Students identified with emotional and behavioral disorders (E/BD) comprise a diverse group in terms of academic, social, emotional, and behavioral strengths and needs. Identification and diagnostic criteria and terminologies vary widely across and within many countries and school systems, resulting in a complex research base. Estimates of prevalence range from 4 to 15% of students meeting criteria for an emotional and/or behavioral disorder or difficulty. Approaches to teaching learners with E/BD have shifted since the turn of the 21st century from an individual, deficit-focused perspective to a more ecological framework where the environments interacting dynamically with the learner are considered. Research increasingly demonstrates the benefits of multi-tiered systems of support (MTSS) where the needs of most students can be met through universal preventative and whole-class approaches. Students who do not find success at the first level of supports receive increasingly specialized services including intensive, wraparound services that involve partners beyond school walls. MTSS are common across North America and beyond and are typically focused on externalizing behaviors; positive behavioral interventions and supports (PBIS) is the most prevalent multi-tiered system currently being implemented. Since the mid-2000s, efforts have been made to focus on academic as well as behavioral goals for students, often through the inclusion of response-to-intervention approaches. Comprehensive strategies that combine academic and behavioral support while drawing on learner strengths and relationship-building are successfully being adopted in elementary and secondary settings. Approaches include social and emotional learning, mindfulness, peer-assisted learning, and a range of classroom-based instructional and assessment practices that support the academic, social, and emotional development of students with E/BD.

Article

Zana Marie Lutfiyya and Nadine A. Bartlett

Rooted in the principles of social justice, inclusive societies afford all individuals and groups regardless of age, gender, sexual orientation, ethnicity, race, ability, religion, immigration status, and socioeconomic status access to and full participation in society. The movement toward inclusive societies is progressive, and continues to occur incrementally. Regrettably, there are deeply rooted belief systems and norms of exclusion, which continue to create barriers to the achievement of more inclusive societies. Some of the contemporary issues that stymie the development of inclusive societies include but are not limited to (a) the marginalization of Indigenous languages, (b) the denial of basic human rights, such as healthcare, to undocumented migrants, and (c) differential access to inclusive education for individuals with disabilities. Using a framework of analysis developed by Therborn, which describes the actualization of inclusive societies as a five-step incremental process—(1) visibility, (2) consideration, (3) access to social interactions, (4) rights, and (5) resources to fully participate in society and Social Role Valorization theory (SRV)—and posits the need for all individuals to hold valued social roles, continued progress toward the achievement of more inclusive societies might be attained.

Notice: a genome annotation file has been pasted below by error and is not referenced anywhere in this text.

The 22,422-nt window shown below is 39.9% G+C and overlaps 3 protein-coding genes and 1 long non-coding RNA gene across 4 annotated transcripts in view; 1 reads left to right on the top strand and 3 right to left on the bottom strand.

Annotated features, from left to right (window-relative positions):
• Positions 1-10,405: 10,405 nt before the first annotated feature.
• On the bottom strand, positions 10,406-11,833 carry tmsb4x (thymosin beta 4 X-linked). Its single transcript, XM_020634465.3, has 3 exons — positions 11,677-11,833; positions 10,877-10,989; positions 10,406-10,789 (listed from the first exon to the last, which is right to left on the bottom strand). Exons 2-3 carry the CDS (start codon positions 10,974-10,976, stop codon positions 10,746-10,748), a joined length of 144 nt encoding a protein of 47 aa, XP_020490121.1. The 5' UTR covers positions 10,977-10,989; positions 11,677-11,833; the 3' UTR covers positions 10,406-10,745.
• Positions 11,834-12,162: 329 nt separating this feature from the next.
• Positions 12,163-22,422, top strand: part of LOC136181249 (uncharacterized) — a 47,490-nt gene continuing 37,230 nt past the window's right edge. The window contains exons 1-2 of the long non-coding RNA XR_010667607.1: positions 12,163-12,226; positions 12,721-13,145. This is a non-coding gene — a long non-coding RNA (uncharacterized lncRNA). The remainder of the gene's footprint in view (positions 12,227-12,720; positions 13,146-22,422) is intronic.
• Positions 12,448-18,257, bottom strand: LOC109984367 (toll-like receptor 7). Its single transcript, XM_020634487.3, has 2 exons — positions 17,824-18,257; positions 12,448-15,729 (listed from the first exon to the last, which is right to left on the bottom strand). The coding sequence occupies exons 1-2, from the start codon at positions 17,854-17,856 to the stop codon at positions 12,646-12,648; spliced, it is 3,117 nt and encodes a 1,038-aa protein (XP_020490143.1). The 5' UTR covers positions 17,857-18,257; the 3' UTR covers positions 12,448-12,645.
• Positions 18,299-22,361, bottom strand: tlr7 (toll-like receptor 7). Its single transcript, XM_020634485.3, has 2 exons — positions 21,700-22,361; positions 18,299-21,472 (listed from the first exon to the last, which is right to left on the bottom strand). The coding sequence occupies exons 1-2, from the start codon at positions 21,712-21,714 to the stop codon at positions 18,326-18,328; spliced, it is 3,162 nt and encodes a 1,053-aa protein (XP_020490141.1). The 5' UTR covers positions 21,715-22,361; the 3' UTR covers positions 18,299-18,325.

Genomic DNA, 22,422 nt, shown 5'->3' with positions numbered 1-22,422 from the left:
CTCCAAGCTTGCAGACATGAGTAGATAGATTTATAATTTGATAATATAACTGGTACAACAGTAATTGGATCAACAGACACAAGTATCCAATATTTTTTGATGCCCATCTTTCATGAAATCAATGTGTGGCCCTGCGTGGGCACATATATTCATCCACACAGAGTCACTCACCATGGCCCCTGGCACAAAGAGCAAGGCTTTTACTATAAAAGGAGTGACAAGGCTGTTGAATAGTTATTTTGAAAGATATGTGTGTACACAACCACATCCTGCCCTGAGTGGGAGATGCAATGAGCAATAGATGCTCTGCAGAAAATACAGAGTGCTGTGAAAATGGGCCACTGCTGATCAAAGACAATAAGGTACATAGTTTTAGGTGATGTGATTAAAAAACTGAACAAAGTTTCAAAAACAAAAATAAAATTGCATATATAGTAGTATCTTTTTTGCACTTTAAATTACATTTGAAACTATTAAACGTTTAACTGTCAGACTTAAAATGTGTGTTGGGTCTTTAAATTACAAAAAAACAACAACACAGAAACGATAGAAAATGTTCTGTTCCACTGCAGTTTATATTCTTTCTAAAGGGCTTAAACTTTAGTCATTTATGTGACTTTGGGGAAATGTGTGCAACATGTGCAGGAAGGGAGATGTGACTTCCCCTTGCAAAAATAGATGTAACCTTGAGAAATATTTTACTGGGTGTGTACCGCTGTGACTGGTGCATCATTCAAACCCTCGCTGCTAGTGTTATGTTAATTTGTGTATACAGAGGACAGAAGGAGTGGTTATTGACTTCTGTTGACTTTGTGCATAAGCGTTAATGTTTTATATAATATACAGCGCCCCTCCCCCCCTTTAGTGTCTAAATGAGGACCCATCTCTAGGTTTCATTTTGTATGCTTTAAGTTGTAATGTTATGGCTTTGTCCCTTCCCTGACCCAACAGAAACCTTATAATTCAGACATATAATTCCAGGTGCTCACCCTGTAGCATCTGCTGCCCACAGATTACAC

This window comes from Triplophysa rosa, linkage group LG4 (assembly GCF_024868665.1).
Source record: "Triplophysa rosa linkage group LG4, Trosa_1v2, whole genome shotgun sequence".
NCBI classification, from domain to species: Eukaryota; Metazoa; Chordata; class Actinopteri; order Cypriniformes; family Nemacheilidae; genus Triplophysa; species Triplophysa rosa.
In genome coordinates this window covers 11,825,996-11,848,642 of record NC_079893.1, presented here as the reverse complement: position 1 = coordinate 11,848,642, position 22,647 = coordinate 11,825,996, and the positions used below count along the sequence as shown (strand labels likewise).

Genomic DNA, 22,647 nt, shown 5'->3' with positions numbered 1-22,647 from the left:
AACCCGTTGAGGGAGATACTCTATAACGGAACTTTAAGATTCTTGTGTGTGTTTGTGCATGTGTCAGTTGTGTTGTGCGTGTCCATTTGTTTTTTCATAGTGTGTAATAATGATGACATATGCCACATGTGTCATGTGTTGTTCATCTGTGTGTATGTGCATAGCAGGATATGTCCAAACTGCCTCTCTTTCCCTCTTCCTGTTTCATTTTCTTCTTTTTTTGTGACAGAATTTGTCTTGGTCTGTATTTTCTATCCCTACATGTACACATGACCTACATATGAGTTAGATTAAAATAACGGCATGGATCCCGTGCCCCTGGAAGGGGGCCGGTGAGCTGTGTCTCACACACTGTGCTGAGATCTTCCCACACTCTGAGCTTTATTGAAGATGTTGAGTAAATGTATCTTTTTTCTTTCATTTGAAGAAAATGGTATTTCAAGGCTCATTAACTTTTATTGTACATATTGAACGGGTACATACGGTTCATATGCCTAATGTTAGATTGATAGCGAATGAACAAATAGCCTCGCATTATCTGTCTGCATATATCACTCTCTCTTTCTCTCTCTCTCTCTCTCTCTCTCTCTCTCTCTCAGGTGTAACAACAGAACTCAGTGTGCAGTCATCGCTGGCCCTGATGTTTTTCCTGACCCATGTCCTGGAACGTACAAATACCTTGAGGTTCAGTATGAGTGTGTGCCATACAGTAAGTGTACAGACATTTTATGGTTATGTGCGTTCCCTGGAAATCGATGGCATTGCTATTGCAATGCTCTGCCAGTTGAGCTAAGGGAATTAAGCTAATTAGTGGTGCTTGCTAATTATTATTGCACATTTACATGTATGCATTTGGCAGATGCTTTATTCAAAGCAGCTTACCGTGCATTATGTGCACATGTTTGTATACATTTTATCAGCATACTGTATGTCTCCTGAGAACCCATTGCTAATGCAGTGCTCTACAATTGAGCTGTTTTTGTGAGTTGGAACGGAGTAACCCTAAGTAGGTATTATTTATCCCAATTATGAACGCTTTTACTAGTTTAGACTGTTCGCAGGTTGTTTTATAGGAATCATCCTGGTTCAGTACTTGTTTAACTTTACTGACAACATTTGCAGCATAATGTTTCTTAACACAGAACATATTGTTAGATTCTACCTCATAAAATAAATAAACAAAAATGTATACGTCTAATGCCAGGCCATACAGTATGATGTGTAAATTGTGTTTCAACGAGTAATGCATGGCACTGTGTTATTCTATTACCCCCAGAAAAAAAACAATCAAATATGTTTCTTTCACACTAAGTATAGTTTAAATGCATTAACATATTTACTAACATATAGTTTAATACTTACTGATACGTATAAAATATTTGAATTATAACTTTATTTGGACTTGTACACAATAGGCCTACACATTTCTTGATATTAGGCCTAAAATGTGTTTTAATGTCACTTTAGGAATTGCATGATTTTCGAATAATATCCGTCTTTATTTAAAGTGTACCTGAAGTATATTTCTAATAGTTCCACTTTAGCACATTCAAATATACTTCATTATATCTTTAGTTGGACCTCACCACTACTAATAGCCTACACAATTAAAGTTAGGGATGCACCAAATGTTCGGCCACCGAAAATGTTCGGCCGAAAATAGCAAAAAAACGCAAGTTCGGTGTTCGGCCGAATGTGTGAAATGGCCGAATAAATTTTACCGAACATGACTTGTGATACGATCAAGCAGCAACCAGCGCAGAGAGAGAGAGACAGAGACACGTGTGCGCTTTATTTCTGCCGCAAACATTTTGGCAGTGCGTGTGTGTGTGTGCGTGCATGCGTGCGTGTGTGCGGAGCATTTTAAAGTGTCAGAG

Article

As global citizens, we have an increasing international interdependence that now impacts the way we solve problems and interact with one another. Intentionally planed travel abroad has the potential to transform lives by creating a greater global and personal awareness, where adolescents see themselves as not just members of their local community, but also a global community. In an attempt to prepare students for an international and interdependent world, one inner-city nonprofit agency partnered with a local university in South Texas to provide overseas experiential learning opportunities paired with service-learning projects. Through one innovative program, more than 600 students have traveled to more than 20 countries as a full-immersion experience, most of which were centered on service-learning opportunities. The students in this program had the opportunity to examine their prejudices, assumptions, and fears while learning about themselves and developing deeper relationships with members of their school and local community through global outreach.